(Invaluable exegetical comments for those preaching on the Experience of Lincoln’s Gettysburg Address. This highlight of the Lincoln-Event is reputed to have been given by President Abraham Lincoln at the dedication of the National Cemetery at Gettysburg on November 19, 1863.)

Fourscore and seven years ago

This phase is the work of E, an English professor and friend of Lincoln who had a propensity for utilizing ornate language. Lincoln, simple and uneducated man that he was, would have said “eighty-seven.”

our fathers brought forth on this continent a new nation, conceived in liberty

“Fathers” is a faulty translation of the original “forefathers.”

The use of “conceived” points to redactor M, presumably Mary Todd Lincoln, who proofread his speech and added her female bias. (See on “proposition” and “birth.”)

and dedicated to the proposition that all men are created equal.

“Proposition”—by M.

Use of “created” indicates a third author, P1, a priest accompanying Mr. Lincoln on the train to Gettysburg. Since Lincoln was only a layman, it was natural that he should seek clerical help in adding theological terminology. A second priest, P2, also added a few glosses. (See on “hallow.”)

Now we are engaged in a great civil war, testing whether that nation,

“That nation”—some scholars see here the work of one foreign-born (C?). An American would have said “this nation.”

or any nation so conceived and so dedicated, can long endure.

“Conceived”—M’s favorite interjection.

We are met on a great battlefield of that war.

“Are met” indicates the work of C, a conductor on the train, who used poor English. Lincoln would have used “are meeting.”

We have come to dedicate a portion of that field as a final resting-place for those who here gave their lives that that nation might live.

“Final resting-place” shows clearly that Lincoln rejected all belief in an after-life.

It is altogether fitting and proper that we should do this. But in a larger sense we cannot dedicate, we cannot consecrate, we cannot hallow this ground.

Redundant. A scribal gloss.

“Dedicate … consecrate … hallow”—undoubtedly the work of L (Lincoln), P1, and P2 respectively.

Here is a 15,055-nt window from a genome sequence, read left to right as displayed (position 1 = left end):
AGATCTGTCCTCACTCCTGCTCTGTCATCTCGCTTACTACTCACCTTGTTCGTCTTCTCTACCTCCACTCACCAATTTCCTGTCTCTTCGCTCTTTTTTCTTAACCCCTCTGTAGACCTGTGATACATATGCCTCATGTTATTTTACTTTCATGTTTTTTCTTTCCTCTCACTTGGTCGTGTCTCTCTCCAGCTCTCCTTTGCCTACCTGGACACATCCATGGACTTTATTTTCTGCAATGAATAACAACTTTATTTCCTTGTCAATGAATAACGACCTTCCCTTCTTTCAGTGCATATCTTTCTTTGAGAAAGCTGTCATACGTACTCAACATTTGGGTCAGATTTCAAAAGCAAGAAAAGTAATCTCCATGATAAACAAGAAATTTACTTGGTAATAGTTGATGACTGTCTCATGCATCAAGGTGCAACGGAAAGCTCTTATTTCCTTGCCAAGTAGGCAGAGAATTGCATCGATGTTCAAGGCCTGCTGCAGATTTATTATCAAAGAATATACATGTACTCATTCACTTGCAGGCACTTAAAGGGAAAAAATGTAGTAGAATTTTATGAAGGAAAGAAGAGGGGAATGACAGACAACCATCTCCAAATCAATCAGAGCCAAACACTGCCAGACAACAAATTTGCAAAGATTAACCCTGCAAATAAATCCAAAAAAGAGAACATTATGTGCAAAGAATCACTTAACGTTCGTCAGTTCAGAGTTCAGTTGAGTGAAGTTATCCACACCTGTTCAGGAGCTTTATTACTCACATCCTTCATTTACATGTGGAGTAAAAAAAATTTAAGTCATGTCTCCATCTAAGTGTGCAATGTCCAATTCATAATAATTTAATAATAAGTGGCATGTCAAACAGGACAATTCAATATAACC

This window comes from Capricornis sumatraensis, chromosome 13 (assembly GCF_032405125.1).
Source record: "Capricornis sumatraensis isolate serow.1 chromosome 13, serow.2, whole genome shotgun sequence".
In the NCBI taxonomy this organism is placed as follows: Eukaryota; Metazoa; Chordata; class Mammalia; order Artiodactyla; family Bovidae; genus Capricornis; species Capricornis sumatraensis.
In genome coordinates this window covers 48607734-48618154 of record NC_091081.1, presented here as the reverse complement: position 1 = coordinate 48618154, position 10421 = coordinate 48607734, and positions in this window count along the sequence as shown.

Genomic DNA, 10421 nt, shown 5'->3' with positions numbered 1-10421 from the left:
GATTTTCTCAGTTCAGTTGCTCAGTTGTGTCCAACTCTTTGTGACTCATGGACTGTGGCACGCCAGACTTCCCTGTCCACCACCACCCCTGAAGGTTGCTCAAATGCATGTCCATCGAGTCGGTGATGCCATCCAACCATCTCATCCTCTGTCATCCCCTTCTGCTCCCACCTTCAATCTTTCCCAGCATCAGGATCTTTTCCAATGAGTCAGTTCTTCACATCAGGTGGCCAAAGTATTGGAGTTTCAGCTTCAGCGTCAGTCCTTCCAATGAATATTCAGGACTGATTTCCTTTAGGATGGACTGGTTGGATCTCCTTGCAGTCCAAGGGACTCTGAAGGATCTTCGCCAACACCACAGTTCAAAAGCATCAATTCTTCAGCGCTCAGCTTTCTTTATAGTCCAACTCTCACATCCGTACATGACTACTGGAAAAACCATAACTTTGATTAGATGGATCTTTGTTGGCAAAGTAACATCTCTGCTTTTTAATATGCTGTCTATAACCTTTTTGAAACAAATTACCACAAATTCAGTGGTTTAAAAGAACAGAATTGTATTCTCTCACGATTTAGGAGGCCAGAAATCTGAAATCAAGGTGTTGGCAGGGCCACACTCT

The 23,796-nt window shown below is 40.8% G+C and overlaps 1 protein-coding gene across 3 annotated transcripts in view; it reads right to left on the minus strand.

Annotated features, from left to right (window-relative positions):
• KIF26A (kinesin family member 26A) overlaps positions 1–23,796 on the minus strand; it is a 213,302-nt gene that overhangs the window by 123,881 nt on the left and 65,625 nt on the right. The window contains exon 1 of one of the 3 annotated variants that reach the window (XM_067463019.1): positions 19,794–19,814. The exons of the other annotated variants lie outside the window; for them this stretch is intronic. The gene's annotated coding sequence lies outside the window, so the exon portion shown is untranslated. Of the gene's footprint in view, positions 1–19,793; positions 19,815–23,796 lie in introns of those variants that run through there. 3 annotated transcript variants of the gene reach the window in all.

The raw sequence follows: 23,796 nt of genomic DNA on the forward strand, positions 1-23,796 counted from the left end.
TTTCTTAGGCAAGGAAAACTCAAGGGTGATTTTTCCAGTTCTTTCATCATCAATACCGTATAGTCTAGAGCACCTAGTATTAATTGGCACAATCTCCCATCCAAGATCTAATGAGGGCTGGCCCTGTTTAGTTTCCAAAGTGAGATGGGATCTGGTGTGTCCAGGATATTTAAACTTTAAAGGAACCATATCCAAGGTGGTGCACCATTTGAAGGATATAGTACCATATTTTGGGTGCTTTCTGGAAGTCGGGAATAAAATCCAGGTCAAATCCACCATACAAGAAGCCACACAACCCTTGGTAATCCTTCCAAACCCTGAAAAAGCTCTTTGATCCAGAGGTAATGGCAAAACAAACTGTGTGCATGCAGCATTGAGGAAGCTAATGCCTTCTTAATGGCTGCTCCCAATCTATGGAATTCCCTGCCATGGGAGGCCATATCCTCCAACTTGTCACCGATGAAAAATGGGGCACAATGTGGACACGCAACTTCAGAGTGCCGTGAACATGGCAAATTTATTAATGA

In the three negatives, “we cannot,” Lincoln’s basic insecurity becomes evident; he no longer feels capable of fulfilling the duties of his office.

The brave men, living and dead, who struggled here have consecrated it far above our poor power to add or detract.

Further evidence of his inability to handle such pressing responsibility.

The world will little note nor long remember what we say here; but it can never forget what they did here.

More negative thinking.

It is for us, the living, rather to be dedicated here to the unfinished work which they who fought here have thus far so nobly advanced.

The work of W, a warlike adviser who advocated more violence rather than peace talks. The “unfinished task” is undoubtedly killing the rest of the rebel soldiers.

It is rather for us to be here dedicated to the great task remaining before us, that from these honored dead we take increased devotion to that cause for which they gave the last full measure of devotion; that we here highly resolve that these dead shall not have died in vain; that this nation, under God, shall have a new birth of freedom,

Another call for bloodshed by W.

“Under God”—pious gloss by P1 or P2.

“New birth”—a redaction by M, showing fundamentalist bias.

and that government of the people, by the people, and for the people, shall not perish from the earth.

“Shall not perish from the earth”—a narrowly nationalistic eschatological recension by W, who is looking for an American millennium.

Faith Community (Reformed) Church

Stickney, Illinois

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